c $1-2 million OKLAHOMA BAPTIST HOMES FOR CHILDREN, INC.
c $1-2 million A NEW LEAF, INC.
c $1-2 million ARCHDIOCESE OF OKLAHOMA CITY
c $1-2 million BISHOP KELLY HIGH SCHOOL, INC
c $1-2 million BISHOP MCGUINNESS HIGH SCHOOL
c $1-2 million OKLAHOMA CHRISTIAN SCHOOLS, INC.
c $1-2 million OKLAHOMA CONFERENCE CORPORATION OF SEVENTH-DAY ADVENTISTS
c $1-2 million OKLAHOMA WESLEYAN UNIVERSITY, INC
c $1-2 million PHILADELPHIA CHURCH OF GOD, INC
c $1-2 million RHEMA BIBLE CHURCH
c $1-2 million ST. LUKE’S UNITED METHODIST CHURCH, INC.
c $1-2 million MONTE CASSINO SCOOL, INC
c $1-2 million THE ASSEMBLY OF GOD CHURCH BROKEN ARROW, OK INC
c $1-2 million THE EPISCOPAL DIOCESES OF OKLAHOMA, INC.
c $1-2 million THE VOICE OF THE MARTYRS, INC.
c $1-2 million TULSA CHRISTIAN EDUCATION CORPORATION
c $1-2 million TULSA JEWISH COMMUNITY RETIREMENT AND HEALTH CARE CENTER, INC
c $1-2 million UNITED METHODIST HOME OF ENID, INC
d $350,000-1 million BACONE COLLEGE INC
d $350,000-1 million BETHANY FIRST CHURCH OF THE NAZARENE
d $350,000-1 million CATHOLIC CHARITIES OF THE ARCHDIOCESE OF OKLAHOMA CITY INC.
d $350,000-1 million CATHOLIC CHARITIES OF TULSA
d $350,000-1 million CHRIST THE KIN CHURCH
d $350,000-1 million CHRISTIAN HERITAGE ACADEMY
d $350,000-1 million CHURCH OF THE SERVANT
d $350,000-1 million CITY RESCUE MISSION, INC.
d $350,000-1 million CONGREGATION B’NAI EMUNAH
d $350,000-1 million CORDELL CHRISTIAN HOME
d $350,000-1 million CRISTO REY OKLAHOMA CITY CATHOLIC HIGH SCHOOL, INC
d $350,000-1 million DESTINY CHRISTIAN SCHOOL INC
d $350,000-1 million FIRST BAPTIST CHURCH OF TULSA
d $350,000-1 million FIRST CHRISTIAN CHURCH
d $350,000-1 million FIRST PRESBYTERIAN CHURCH OF EDMOND
d $350,000-1 million FIRST UNITED METHODIST CHURCH OF TULSA
d $350,000-1 million FIRST WESLEYAN CHURCH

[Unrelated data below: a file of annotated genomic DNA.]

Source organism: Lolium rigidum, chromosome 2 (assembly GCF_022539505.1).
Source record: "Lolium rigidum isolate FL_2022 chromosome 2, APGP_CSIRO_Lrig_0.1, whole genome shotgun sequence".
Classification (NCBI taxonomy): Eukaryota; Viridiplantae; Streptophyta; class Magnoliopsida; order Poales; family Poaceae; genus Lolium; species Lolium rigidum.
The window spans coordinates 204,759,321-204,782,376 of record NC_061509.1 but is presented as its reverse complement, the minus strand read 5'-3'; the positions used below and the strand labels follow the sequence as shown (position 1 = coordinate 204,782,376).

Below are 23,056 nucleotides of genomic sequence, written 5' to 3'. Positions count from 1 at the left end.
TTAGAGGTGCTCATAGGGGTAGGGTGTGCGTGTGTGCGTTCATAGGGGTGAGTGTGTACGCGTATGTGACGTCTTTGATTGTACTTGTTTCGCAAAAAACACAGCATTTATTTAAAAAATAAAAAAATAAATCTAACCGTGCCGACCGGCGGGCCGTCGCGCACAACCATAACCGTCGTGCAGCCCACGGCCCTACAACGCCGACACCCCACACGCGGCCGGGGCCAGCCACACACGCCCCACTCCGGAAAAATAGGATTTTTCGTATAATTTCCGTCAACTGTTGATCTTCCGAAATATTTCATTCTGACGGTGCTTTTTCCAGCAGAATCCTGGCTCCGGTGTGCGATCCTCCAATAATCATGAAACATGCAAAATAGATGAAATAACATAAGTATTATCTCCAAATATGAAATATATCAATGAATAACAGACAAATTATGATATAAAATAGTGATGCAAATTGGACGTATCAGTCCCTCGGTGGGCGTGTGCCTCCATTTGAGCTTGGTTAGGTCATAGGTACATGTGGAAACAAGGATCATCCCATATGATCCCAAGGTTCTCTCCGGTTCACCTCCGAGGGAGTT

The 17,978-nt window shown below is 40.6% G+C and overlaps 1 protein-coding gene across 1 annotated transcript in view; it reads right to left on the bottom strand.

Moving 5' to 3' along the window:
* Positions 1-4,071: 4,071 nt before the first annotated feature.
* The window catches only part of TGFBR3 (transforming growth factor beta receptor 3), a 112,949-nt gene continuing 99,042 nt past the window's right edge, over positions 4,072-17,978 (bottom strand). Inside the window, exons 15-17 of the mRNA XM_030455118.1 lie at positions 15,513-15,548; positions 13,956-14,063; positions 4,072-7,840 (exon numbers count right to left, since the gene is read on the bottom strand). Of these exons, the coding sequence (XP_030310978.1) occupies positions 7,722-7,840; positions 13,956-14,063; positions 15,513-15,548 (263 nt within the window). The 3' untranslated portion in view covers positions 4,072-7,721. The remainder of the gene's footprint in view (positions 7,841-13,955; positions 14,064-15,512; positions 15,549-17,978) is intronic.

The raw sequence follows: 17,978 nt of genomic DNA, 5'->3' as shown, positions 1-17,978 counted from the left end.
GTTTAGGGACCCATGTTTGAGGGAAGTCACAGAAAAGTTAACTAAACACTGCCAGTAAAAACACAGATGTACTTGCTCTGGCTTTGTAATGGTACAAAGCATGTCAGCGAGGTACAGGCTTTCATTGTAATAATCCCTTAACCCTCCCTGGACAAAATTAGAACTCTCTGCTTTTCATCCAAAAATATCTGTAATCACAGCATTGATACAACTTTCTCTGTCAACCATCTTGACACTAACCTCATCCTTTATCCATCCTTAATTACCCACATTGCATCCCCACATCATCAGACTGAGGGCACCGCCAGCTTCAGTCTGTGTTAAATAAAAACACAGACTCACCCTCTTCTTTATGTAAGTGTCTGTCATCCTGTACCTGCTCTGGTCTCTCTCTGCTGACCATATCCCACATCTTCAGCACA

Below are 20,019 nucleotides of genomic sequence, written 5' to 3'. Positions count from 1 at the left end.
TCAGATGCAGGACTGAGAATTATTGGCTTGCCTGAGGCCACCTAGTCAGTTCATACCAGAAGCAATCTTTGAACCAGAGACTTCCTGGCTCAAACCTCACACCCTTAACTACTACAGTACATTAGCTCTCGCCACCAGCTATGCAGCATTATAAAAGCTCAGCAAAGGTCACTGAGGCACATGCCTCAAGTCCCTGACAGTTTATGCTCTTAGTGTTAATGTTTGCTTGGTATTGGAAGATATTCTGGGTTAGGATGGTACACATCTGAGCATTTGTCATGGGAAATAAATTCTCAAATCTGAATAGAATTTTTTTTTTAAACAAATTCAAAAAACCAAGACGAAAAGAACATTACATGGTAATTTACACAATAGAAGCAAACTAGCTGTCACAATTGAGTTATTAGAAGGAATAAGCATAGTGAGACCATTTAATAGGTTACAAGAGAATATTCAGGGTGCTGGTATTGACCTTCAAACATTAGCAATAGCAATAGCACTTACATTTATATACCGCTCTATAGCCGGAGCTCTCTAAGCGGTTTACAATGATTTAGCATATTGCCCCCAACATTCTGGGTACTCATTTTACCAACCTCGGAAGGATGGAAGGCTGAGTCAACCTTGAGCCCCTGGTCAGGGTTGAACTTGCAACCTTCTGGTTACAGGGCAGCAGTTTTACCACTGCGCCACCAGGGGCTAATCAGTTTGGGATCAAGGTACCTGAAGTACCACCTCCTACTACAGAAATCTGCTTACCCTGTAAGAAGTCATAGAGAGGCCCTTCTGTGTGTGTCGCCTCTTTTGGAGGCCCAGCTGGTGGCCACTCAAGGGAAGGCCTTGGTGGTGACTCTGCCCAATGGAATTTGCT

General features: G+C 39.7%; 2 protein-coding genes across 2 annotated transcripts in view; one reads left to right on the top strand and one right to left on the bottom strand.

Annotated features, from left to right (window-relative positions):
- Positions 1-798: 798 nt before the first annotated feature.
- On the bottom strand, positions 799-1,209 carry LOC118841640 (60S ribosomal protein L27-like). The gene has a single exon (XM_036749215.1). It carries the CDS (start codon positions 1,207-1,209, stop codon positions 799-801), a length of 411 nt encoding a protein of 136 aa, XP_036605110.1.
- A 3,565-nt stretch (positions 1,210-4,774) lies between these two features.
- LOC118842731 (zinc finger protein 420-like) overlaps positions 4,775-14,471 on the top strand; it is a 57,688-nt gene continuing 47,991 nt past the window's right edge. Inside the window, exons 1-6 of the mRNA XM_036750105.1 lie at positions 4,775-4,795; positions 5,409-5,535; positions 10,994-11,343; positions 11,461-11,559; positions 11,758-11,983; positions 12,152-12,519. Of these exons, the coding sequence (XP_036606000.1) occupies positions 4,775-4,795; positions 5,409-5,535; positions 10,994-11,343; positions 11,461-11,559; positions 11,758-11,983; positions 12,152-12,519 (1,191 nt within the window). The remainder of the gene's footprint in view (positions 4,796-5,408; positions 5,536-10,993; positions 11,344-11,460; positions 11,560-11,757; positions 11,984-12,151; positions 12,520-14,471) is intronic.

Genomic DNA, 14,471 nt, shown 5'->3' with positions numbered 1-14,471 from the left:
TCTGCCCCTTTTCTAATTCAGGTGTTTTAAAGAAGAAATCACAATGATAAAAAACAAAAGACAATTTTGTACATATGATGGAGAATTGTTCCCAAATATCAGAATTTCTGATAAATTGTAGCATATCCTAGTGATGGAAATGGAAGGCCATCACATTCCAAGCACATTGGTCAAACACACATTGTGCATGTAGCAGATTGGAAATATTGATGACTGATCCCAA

d $350,000-1 million GUTS CHURCH, INC
d $350,000-1 million HEARTLAND BAPTIST BIBLE COLLEGE INC
d $350,000-1 million JOHN 3:16 MISSION
d $350,000-1 million KIRK OF THE HILLS CORPORATION
d $350,000-1 million LUTHERAN SENIOR CITIZENS INC
d $350,000-1 million MCFARLIN MEMORIAL UNITED METHODIST CHURCH
d $350,000-1 million MEMORIAL ROAD CHURCH OF CHRIST
d $350,000-1 million MOUNT SAINT MARY HIGHSCHOOL
d $350,000-1 million OKLAHOMA ANNUAL CONFERENCE OF THE UNITED METHODIST CHURCH INC
d $350,000-1 million OKLAHOMA CHRISTIAN ACADEMY
d $350,000-1 million OKLAHOMA UNITED METHODIST CIRCLE OF CARE, INC
d $350,000-1 million ORAL ROBERTS EVANGELISTIC ASSOCIATION, INC.
d $350,000-1 million PEOPLE’S CHURCH, INC.
d $350,000-1 million QUAIL SPRINGS BAPTIST CHURCH, INC.
d $350,000-1 million SAINT MATTHEWS’ CHURCHES
d $350,000-1 million SOUTHWEST COVENANT SCHOOLS, INC.
d $350,000-1 million SOUTHWESTERN CHRISTIAN UNIVERSITY, INC.
d $350,000-1 million ST. EUGENE CATHOLIC CHURCH
d $350,000-1 million ST. JOHN THE BAPTIST CATHOLIC CHURCH
d $350,000-1 million ST. KATHARINE DREXEL RETIREMENT CENTER, INC.
d $350,000-1 million THE ACADEMY OF CLASSICAL CHRISTIAN STUDIES, INC.
d $350,000-1 million THE FIRST BAPTIST CHURCH OF BROKEN ARROW OKLAHOMA
d $350,000-1 million THE FIRST PRESBYTERIAN CHURCH U.S.A. OF TULSA, OKLA.
d $350,000-1 million TULSA BOSTON AVENUE UNITED METHODIST CHURCH
d $350,000-1 million VICTORY CHRISTIAN CENTER, OKLAHOMA CITY INC.
d $350,000-1 million VICTORY FAMILY CHURCH, INC.
d $350,000-1 million VICTORY LIFE CHURCH, INC.
e $150,000-350,000 FCC CHILD DEVELOPMENT CENTER
e $150,000-350,000 MCFARLIN CHURCH DAYCARE
e $150,000-350,000 VICTORY LIFE ACADEMY, INC
e $150,000-350,000 A GLORIOUS CHURCH FELLOWSHIP INC.
e $150,000-350,000 ALL SOULS EPISCOPAL CHURCH
e $150,000-350,000 ALL SOULS UNITARIAN CHURCH
e $150,000-350,000 ARROW HEIGHTS BAPTIST CHURCH, INC.
e $150,000-350,000 BARTLESVILLE FIRST UNITED METHODIST CHURCH
e $150,000-350,000 BISHOP JOHN CARROLL SCHOOL
e $150,000-350,000 BLESSED SACRAMENT CHURCH
e $150,000-350,000 BLESSINGS INTERNATIONAL
e $150,000-350,000 BOARD OF TRUSTEES OF CAMPS AND CONFERENCES OF THE OKLAHOMA ANNUAL CONFERENCE OF THE UNITED METHODIST CHURCH